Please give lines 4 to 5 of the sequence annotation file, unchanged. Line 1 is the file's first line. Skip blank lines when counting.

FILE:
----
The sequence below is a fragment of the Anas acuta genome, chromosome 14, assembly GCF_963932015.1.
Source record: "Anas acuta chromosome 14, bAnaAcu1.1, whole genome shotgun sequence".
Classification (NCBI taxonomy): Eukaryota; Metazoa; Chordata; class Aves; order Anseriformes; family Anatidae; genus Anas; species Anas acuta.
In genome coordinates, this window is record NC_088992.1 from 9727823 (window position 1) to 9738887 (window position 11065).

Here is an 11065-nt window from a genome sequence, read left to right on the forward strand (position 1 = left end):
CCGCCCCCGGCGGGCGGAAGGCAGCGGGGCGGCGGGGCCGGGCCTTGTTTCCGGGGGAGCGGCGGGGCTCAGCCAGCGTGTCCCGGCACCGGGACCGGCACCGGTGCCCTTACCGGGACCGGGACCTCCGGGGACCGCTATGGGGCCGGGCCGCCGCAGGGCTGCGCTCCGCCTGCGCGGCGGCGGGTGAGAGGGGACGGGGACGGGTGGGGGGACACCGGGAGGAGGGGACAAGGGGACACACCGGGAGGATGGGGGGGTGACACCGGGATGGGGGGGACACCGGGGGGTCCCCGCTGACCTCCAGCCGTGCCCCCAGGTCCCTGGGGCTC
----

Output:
In genome coordinates, this window is record NC_088992.1 from 9727823 (window position 1) to 9738887 (window position 11065).

Here is an 11065-nt window from a genome sequence, read left to right on the forward strand (position 1 = left end):